If this plant is getting too much direct sunlight, its leaves will suffer from sunburn. In mild cases, there will be mild bleaching of the leaves. In severe or persistent cases, the leaves turn papery and yellow. Their edges might turn brown and crisp.
On the other hand, if this plant is not receiving adequate light, its growth will be affected. Fewer new leaves and leaf buds will develop. You will have a poor flower yield that year.
That is why the ideal light conditions for this Anthurium are indirect or partial bright light. Keep away from direct light rays but put this plant someplace well lit.
– Improper Fertilization
Fertilization is no doubt important for this plant. If done improperly and too much, it can damage the plant. Fertilizing too much can cause the soil to become alkaline. This will make it difficult for the roots to obtain nutrients.
Over-fertilizing can cause chemical burns to the plant too. This manifests in the form of yellowing around the veins. A nitrogen-rich fertilizer will suppress flowering and make the foliage darker than usual.
So what can you do? Immediately fix your fertilizing habits. Using water triple the volume of your plant’s pot, give the soil a deep watering to get rid of built-up salts and toxins. It is okay to stop watering in the wintertime.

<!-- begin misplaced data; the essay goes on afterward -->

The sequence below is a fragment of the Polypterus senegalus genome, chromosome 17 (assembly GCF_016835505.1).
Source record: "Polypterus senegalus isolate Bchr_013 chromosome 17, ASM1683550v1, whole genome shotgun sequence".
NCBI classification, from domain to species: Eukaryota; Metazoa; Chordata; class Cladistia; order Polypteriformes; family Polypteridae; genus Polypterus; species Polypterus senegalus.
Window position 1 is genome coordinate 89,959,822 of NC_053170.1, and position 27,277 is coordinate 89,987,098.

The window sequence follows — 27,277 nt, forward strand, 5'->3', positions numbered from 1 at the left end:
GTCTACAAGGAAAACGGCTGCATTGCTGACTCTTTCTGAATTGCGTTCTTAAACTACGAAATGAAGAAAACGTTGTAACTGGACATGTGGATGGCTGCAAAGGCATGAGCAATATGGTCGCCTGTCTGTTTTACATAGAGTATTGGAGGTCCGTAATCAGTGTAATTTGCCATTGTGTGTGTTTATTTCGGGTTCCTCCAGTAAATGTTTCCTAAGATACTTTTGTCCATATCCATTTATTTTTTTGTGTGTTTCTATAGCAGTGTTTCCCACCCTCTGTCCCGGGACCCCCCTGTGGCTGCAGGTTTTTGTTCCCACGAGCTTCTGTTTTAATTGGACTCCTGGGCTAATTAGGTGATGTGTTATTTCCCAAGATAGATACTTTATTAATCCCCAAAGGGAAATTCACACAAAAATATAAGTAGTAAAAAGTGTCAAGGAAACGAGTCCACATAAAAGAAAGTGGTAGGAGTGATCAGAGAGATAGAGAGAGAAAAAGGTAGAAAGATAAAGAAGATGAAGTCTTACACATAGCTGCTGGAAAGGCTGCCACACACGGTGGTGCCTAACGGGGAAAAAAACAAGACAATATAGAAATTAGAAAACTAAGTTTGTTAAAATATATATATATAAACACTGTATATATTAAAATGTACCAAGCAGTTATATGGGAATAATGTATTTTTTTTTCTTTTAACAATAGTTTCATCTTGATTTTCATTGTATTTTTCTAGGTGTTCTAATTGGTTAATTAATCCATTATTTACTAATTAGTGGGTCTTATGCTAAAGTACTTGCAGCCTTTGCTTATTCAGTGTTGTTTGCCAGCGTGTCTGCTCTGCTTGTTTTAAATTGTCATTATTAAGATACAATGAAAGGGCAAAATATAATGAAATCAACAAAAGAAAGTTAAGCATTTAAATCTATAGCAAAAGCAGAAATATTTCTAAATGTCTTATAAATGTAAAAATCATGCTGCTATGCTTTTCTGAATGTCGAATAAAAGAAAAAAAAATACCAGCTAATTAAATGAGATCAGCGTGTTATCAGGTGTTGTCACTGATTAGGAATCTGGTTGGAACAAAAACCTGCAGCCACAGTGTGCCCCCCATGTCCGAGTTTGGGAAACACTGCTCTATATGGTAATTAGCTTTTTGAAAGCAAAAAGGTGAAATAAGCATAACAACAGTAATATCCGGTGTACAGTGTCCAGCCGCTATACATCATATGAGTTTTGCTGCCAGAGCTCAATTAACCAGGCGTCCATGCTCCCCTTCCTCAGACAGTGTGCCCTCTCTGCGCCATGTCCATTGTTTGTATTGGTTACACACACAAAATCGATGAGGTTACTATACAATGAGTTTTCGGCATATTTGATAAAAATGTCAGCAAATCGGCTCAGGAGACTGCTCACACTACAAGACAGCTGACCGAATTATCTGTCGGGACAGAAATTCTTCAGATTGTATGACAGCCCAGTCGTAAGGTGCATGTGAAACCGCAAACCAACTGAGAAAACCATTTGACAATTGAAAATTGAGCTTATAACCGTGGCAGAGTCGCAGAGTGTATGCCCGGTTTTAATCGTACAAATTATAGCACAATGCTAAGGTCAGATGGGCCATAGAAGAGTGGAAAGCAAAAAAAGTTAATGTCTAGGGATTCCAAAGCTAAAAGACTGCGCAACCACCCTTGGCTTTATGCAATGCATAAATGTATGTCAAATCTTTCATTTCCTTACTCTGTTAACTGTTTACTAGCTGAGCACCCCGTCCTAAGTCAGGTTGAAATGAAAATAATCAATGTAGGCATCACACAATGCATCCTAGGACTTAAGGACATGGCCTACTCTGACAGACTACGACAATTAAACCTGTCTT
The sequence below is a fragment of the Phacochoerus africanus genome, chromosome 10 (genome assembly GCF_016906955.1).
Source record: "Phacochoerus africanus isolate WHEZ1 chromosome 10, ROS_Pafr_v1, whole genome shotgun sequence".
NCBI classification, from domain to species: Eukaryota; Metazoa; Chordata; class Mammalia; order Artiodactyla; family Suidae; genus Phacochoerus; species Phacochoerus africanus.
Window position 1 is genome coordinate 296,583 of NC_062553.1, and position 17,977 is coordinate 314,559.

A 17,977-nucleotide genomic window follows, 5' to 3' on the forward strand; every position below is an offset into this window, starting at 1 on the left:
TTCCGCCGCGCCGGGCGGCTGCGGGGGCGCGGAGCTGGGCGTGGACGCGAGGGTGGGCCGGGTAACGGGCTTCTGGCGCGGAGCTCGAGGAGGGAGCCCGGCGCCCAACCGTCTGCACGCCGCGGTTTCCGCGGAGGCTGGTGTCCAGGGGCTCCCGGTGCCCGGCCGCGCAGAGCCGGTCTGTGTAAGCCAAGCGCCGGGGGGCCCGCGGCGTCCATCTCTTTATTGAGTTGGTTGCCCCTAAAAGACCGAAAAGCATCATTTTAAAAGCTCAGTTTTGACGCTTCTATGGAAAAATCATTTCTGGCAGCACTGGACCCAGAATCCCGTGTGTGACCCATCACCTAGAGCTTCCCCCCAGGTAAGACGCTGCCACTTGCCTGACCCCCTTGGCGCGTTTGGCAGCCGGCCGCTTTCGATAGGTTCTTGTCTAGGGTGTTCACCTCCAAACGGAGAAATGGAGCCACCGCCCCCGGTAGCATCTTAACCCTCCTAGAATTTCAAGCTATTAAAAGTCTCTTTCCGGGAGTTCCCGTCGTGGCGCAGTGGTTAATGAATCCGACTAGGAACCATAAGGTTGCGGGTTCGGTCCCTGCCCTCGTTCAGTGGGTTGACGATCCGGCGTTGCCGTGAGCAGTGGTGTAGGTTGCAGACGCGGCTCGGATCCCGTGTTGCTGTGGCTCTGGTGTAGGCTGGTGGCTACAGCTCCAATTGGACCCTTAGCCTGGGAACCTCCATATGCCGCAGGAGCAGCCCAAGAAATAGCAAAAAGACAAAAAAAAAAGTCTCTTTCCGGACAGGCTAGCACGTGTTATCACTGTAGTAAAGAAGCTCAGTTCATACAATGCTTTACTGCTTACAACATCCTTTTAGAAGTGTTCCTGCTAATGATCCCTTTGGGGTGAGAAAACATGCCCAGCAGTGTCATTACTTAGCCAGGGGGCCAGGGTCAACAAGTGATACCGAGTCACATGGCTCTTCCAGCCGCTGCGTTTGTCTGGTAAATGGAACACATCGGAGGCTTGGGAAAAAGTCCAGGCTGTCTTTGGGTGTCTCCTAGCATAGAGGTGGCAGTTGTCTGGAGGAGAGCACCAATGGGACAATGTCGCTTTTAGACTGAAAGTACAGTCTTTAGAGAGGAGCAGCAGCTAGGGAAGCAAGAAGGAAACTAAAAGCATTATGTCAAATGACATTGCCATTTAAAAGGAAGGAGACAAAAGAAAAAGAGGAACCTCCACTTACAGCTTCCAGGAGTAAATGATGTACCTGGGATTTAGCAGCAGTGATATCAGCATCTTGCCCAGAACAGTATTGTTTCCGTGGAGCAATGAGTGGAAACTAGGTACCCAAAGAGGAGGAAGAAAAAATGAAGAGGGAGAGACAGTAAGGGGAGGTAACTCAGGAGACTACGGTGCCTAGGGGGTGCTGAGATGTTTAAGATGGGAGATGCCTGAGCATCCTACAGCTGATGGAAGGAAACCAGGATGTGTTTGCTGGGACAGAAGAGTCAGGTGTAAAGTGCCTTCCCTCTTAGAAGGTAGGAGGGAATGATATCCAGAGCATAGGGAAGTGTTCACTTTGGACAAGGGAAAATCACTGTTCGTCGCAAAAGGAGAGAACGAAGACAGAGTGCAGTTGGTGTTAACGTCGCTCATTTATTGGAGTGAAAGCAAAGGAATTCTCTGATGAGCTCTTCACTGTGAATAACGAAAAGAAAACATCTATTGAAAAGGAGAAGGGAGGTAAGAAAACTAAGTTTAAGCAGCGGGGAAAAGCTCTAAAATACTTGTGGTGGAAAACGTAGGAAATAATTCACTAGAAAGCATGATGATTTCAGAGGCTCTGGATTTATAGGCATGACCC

It is so easy to tell that your plant is being overwatered. Its leaves will be yellow, swollen, and drooping down. Even the pot will feel heavier from all the extra water stored in the soil.
It can be dangerous because it often leads to fatal root rot fungal disease. Check to see whether or not the drainage of the soil or pot/ basket is being compromised. Improve your own watering habits too.
– Can Anthurium Wendlingeri Get Propagation By Stem Cuttings?
Yes, and you do not need to depot the parent Anthurium for this propagation method. This makes it a tad bit more convenient. A plant infested with pests or under attack from disease is not a good contender for propagation.